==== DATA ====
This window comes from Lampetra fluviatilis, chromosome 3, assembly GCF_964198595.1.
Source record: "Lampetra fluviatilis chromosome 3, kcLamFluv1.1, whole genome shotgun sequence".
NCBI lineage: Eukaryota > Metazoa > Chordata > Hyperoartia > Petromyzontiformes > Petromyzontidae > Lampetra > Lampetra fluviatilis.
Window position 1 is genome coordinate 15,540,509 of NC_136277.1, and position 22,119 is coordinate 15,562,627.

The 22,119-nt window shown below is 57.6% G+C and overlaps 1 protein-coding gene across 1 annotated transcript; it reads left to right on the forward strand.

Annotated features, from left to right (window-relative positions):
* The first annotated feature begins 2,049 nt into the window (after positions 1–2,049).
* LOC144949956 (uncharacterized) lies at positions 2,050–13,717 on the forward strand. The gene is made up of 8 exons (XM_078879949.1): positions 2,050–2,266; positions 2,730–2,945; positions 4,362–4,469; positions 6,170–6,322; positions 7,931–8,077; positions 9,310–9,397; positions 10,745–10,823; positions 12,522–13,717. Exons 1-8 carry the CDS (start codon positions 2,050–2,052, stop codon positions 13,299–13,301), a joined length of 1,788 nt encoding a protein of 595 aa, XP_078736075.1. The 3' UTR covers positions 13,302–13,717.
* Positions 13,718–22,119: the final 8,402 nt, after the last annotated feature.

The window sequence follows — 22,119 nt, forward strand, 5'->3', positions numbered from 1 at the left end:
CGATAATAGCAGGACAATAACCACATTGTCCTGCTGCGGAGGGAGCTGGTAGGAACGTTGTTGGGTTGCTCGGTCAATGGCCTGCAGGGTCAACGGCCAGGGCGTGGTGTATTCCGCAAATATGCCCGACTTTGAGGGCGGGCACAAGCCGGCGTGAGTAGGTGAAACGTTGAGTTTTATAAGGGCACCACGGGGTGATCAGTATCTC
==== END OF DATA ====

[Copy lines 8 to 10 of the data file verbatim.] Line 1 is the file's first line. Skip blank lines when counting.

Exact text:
* LOC144949956 (uncharacterized) lies at positions 2,050–13,717 on the forward strand. The gene is made up of 8 exons (XM_078879949.1): positions 2,050–2,266; positions 2,730–2,945; positions 4,362–4,469; positions 6,170–6,322; positions 7,931–8,077; positions 9,310–9,397; positions 10,745–10,823; positions 12,522–13,717. Exons 1-8 carry the CDS (start codon positions 2,050–2,052, stop codon positions 13,299–13,301), a joined length of 1,788 nt encoding a protein of 595 aa, XP_078736075.1. The 3' UTR covers positions 13,302–13,717.
* Positions 13,718–22,119: the final 8,402 nt, after the last annotated feature.

The window sequence follows — 22,119 nt, forward strand, 5'->3', positions numbered from 1 at the left end: